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Hooke's law: What is a Hooke spring?

Important Formula

What do the formula symbols mean?

Restoring force

Unit
Spring force exerted by the spring to return the spring to its unstretched state.

The minus sign takes into account the direction of the force. The force acts against the direction of deflection. For the magnitude, the minus sign may of course be omitted.

Spring constant

Unit
The spring constant is a material constant and depends on the spring used. It tells how well the spring can be stretched (that is how elastic the spring is).

Material Spring constant $$D$$ in $$\frac{\mathrm N}{ \mathrm{m} }$$
Aluminium (Al)0.81
Aurium (Au) „Gold“0.92
Titanium (Ti)1.45
Platinium (Pt)2.06

Deflection

Unit
The deflection of the spring from its neutral position. For example, if you pull on the spring, $$y$$ is the distance by which the spring was deflected.

A Hooke spring is an elastic mechanical spring that builds up a restoring force $$F$$ when it is stretched or compressed. The restoring force of a Hooke spring depends on the deflection $$y$$.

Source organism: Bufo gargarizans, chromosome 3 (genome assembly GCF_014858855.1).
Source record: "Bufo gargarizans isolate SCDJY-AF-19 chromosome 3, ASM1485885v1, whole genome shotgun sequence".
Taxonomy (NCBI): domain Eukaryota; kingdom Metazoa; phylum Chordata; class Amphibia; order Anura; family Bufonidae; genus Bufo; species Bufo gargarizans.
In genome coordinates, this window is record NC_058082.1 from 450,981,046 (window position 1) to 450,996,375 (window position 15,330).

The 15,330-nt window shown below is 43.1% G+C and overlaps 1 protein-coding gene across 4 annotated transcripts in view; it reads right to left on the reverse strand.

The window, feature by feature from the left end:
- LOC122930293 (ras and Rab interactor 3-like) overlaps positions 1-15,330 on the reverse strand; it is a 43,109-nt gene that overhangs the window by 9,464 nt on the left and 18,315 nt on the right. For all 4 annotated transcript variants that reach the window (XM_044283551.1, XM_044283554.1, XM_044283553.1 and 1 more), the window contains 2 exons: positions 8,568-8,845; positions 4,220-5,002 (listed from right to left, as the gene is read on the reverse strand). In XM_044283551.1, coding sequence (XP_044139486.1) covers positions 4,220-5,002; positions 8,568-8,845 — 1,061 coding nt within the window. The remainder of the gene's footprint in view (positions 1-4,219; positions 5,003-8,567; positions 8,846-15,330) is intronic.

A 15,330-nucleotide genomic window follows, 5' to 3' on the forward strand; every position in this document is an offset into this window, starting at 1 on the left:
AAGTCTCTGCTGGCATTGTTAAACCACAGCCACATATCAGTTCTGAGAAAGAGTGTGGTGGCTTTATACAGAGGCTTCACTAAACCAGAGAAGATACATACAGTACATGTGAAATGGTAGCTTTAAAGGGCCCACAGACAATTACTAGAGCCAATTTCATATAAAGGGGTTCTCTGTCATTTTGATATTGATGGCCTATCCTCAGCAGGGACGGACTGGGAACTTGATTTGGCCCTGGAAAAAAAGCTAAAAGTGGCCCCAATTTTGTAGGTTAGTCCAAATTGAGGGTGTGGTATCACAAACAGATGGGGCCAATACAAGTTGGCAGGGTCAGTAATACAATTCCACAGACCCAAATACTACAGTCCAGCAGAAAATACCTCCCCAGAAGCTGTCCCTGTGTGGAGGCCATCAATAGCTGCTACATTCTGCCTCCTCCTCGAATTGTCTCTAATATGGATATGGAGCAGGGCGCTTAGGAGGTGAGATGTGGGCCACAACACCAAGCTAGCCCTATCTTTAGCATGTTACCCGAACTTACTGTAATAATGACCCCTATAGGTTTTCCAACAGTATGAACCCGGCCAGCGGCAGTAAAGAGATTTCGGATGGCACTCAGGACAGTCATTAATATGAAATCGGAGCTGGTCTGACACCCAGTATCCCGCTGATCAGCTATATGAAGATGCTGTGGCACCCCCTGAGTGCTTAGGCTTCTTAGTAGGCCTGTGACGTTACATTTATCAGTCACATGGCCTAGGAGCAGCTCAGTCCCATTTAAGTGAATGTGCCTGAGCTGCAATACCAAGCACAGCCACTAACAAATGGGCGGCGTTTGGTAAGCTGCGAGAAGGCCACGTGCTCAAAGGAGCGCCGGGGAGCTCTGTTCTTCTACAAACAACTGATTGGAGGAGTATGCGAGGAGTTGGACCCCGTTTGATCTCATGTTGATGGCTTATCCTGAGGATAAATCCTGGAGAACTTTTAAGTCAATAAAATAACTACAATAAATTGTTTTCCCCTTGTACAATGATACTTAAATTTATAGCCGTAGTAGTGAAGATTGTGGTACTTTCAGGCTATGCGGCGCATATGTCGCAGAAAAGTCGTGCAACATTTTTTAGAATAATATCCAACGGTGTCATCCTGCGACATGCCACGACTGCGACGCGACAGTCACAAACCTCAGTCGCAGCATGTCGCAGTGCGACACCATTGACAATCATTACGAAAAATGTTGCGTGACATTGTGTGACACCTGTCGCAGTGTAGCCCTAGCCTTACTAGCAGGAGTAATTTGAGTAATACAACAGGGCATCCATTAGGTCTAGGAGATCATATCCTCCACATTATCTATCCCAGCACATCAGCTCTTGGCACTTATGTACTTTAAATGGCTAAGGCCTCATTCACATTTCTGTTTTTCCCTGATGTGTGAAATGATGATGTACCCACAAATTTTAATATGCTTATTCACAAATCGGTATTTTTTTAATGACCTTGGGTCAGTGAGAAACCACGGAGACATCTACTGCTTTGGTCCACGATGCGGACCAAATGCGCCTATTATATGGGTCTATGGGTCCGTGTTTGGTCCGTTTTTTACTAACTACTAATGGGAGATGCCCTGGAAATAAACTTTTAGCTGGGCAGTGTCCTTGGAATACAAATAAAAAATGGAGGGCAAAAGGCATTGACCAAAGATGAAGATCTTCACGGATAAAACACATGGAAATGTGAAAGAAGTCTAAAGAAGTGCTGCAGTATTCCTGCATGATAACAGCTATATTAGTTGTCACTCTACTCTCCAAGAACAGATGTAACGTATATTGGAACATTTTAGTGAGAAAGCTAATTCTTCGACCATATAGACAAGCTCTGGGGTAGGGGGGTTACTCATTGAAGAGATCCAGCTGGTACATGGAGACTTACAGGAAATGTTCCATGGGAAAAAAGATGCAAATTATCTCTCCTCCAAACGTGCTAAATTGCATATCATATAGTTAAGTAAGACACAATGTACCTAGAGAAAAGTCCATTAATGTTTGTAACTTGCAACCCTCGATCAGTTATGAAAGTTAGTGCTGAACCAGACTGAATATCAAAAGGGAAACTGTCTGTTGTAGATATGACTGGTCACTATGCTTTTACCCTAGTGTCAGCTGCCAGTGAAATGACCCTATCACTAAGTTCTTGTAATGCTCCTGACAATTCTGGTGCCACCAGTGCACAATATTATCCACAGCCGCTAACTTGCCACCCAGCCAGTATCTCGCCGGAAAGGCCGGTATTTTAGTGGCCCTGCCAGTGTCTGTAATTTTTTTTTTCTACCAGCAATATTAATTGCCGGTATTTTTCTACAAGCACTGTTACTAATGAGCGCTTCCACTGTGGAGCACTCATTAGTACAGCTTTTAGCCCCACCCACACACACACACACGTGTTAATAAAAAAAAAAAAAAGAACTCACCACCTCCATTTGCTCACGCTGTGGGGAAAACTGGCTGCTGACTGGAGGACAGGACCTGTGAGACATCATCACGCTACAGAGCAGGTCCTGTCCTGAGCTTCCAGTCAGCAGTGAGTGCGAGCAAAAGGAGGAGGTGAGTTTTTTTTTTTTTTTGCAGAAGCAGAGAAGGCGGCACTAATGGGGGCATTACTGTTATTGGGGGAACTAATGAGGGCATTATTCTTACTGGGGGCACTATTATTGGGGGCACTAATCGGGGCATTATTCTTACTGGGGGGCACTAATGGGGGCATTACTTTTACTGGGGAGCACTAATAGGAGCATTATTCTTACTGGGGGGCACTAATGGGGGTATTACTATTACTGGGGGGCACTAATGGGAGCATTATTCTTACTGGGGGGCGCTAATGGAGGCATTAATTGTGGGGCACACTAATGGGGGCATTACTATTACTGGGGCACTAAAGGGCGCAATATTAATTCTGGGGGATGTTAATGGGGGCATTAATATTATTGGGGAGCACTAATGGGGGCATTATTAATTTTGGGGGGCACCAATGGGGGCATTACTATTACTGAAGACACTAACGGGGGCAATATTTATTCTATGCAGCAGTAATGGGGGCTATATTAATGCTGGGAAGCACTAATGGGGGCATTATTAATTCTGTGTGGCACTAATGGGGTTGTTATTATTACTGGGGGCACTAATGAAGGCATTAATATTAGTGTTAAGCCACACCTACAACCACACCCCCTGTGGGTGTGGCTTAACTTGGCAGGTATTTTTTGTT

In Hooke's law, the force $$F$$ and the deflection $$y$$ are linearly related. This means: If you double the deflection of the spring, the restoring force $$F$$ doubles:

Here, $$D$$ is a spring constant that indicates how elastic a spring is.

Table : Examples of spring constants for different materials
Material Spring constant $$D$$ in $$\frac{\mathrm N}{ \mathrm{m} }$$
Aluminium (Al)0.81
Aurium (Au) „Gold“0.92
Titanium (Ti)1.45
Platinium (Pt) „Platin“2.06

Hooke Spring = Harmonic Oscillator

Hooke's spring is an example of a harmonic oscillator. The mass on the spring performs harmonic oscillations and can be described with a cosine or sine function:

The restoring force $$F$$ is proportional to the deflection $$y$$, whereby the propotionality constant is the product of the mass $$m$$ and the frequency $$\omega$$ with which the spring oscillates: